Severe weather predictions didn’t prevent boat crews in Cordova from ramping up preparations Wednesday afternoon, with crews scrambling to set up their nets. They departed around 6 p.m., hoping to spend as little time as possible in the waters if the winds picked up, according to the Copper River Dock Talk blog, which is affiliated with the Copper River/Prince William Sound Marketing Association.

Marketing is essential to the fishery’s success, and help Copper River kings fetch a high price. The first salmon of the season may cost restaurants as much as $50 a pound, the Los Angeles Times reported.

Last year, the season began one day later, on May 17. And in 2012, the sockeye salmon harvested during the Copper River District gillnet fishery totaled 1.9 million fish, more than one-and-a-half times the previous 10-year average of 1.2 million sockeye salmon, according to the Alaska Department of Fish and Game. While the red run boomed, the king return was awful. Just 12,000 of the big fish were harvested, not even half the 10-year average of 28,000.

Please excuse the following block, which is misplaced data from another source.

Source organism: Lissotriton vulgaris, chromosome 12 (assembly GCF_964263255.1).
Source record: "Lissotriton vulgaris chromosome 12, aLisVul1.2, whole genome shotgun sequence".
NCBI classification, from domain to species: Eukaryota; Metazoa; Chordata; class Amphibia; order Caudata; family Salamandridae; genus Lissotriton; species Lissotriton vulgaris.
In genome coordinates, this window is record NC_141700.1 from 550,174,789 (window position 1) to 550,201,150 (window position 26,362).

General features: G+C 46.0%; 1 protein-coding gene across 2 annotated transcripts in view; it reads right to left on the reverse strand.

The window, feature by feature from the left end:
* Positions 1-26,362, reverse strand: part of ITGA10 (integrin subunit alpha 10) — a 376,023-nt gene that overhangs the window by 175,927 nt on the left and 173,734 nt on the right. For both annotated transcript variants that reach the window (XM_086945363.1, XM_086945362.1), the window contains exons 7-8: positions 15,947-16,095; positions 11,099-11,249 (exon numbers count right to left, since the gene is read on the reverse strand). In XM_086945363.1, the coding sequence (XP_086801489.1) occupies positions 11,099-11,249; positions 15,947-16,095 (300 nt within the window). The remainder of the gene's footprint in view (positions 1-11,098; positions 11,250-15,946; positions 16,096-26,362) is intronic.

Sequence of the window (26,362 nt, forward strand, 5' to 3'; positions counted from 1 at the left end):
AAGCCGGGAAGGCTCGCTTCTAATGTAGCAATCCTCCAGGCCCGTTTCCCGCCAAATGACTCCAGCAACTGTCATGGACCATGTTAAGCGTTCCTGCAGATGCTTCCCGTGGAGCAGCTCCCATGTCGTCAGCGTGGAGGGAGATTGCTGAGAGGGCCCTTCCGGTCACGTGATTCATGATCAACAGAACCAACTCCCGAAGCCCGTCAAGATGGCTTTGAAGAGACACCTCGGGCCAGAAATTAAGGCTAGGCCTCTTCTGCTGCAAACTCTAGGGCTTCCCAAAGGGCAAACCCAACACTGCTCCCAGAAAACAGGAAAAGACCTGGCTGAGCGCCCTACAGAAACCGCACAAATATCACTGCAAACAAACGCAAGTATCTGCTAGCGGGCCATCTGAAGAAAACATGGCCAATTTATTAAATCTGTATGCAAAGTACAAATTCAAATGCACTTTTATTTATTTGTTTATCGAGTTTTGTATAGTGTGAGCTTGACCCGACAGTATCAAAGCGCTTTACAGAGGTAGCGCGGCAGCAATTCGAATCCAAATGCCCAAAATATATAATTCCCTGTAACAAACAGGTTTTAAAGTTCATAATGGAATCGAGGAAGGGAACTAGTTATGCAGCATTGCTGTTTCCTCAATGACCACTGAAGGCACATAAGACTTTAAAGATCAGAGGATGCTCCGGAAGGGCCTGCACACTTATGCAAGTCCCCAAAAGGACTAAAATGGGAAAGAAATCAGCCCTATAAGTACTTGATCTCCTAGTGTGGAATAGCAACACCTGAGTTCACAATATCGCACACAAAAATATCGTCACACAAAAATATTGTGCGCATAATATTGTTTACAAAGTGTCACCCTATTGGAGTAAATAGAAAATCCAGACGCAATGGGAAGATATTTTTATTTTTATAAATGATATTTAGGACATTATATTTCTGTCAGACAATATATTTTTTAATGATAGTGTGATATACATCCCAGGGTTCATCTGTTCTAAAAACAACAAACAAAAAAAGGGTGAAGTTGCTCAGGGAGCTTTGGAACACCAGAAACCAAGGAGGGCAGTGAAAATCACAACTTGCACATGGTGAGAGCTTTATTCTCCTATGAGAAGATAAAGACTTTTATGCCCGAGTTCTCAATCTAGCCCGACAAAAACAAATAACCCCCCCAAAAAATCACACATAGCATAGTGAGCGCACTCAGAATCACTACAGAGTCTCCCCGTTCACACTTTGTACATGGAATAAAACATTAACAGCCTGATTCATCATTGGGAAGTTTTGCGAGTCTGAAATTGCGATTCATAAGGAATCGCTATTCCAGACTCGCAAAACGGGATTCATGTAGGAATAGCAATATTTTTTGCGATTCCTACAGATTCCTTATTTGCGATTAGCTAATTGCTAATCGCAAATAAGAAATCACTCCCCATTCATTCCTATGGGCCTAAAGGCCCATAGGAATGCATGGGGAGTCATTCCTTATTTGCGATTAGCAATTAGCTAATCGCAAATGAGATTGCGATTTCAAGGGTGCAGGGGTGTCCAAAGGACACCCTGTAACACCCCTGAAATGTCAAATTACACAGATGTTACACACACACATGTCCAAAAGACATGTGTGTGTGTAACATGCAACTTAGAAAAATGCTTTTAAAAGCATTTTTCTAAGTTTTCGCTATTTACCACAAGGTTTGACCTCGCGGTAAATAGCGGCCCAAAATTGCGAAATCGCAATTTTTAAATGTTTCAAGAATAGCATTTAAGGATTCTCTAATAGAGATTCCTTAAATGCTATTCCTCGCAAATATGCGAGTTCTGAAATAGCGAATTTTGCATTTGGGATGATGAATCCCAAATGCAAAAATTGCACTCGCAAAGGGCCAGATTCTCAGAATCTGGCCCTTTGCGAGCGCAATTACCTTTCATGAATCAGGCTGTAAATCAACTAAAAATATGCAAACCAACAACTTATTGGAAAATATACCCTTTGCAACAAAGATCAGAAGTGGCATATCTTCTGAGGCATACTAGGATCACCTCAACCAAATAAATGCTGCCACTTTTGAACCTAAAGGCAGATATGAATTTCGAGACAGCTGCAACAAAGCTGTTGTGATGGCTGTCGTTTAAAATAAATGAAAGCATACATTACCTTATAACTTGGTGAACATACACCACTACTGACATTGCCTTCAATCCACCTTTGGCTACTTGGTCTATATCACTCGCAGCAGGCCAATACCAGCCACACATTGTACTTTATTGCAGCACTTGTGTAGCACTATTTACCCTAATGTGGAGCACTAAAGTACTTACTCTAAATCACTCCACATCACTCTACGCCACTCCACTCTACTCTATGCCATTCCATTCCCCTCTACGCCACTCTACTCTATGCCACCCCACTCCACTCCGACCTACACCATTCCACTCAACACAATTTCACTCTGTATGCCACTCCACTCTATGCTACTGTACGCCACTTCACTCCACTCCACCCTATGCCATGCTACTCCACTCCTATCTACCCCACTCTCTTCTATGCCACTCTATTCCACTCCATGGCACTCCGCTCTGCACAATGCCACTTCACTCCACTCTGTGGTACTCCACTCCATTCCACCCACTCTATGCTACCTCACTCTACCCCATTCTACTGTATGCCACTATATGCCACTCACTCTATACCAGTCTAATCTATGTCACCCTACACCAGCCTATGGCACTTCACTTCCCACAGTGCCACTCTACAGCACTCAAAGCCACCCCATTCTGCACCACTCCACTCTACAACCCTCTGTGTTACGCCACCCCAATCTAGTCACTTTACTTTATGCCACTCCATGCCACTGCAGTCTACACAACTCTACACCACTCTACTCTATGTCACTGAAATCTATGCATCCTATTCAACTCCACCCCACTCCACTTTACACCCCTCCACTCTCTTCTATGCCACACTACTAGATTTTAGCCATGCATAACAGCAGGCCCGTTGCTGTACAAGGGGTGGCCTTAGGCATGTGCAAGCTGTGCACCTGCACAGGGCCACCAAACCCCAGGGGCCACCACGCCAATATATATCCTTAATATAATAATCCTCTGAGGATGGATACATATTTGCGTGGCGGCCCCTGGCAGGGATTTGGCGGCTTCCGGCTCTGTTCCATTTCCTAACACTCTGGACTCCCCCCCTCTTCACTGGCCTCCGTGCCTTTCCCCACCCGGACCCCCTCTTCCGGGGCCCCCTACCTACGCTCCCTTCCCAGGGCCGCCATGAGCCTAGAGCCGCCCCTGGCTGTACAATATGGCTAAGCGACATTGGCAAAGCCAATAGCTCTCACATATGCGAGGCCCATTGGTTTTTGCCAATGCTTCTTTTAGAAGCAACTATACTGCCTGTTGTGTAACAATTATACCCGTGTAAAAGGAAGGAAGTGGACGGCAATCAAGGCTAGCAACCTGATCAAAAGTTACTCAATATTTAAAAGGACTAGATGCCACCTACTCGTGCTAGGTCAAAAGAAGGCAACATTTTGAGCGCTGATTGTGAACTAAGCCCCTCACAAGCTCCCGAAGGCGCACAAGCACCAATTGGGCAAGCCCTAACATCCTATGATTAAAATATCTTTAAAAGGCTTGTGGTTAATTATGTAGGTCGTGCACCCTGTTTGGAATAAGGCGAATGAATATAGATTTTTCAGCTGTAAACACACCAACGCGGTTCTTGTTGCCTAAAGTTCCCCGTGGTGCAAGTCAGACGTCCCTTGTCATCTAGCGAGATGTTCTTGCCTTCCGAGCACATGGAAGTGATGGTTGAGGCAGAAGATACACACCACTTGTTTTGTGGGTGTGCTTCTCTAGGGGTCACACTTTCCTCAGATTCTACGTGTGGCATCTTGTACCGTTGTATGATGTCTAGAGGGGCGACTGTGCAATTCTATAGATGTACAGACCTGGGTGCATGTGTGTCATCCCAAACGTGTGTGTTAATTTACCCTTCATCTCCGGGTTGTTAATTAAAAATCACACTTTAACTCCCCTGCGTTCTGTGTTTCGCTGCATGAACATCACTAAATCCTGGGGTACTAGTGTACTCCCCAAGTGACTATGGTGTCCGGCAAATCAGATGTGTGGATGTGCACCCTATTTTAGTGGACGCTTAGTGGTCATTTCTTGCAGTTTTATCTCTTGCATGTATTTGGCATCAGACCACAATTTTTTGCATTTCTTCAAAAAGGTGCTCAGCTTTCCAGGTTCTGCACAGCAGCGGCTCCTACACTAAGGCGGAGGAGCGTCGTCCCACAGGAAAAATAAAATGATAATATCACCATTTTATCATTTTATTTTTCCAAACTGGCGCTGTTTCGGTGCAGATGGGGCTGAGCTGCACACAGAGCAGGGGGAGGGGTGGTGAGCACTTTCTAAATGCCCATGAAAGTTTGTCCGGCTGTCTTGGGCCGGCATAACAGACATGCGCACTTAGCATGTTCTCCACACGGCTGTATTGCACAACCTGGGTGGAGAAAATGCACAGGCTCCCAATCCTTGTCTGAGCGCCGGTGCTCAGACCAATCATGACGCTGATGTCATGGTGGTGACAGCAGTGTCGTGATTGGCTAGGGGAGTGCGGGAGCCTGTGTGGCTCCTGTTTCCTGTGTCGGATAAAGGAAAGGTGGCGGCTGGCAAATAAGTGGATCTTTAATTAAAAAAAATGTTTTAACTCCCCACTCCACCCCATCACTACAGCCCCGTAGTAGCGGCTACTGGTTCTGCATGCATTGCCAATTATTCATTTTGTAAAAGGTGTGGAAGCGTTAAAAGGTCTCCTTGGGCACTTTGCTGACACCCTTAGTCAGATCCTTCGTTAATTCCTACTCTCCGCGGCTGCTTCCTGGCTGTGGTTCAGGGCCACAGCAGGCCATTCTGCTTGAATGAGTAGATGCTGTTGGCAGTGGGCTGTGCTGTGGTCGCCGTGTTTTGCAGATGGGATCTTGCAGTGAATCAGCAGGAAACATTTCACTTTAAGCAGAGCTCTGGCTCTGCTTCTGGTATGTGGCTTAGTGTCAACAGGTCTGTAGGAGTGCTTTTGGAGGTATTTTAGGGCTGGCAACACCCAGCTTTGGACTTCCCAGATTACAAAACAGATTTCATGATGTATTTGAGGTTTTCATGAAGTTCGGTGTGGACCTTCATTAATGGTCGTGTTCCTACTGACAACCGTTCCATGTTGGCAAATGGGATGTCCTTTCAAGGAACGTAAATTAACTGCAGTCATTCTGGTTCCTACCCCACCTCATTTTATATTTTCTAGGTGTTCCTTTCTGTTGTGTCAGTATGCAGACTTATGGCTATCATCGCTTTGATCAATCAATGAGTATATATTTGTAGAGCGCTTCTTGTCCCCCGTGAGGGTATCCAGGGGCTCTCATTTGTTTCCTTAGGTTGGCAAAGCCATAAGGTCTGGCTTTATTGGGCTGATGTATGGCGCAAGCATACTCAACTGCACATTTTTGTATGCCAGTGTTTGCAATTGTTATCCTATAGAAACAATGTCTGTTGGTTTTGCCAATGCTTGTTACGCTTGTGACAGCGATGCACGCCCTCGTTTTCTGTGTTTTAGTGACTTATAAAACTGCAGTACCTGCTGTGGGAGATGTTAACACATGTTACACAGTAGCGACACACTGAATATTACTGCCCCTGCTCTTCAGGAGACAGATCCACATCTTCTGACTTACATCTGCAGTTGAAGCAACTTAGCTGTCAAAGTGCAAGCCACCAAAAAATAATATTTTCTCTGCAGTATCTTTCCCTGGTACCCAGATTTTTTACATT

During last year’s first two 12-hour openers, Copper River fishermen harvested 373,959 sockeye salmon and 3,339 kings, according to Fish and Game.

And this year, Fish and Game expects 1.8 million salmon to return to the Copper River.

The river’s salmon are harvested using gillnets, a common salmon-harvesting method in Alaska. Gillnetting involves laying a net of up to 1,800 feet in the water, creating a wall of sorts in front of the fish. Reds and kings are ensnared in the mesh, the size of which is regulated to reduce unintentional catches.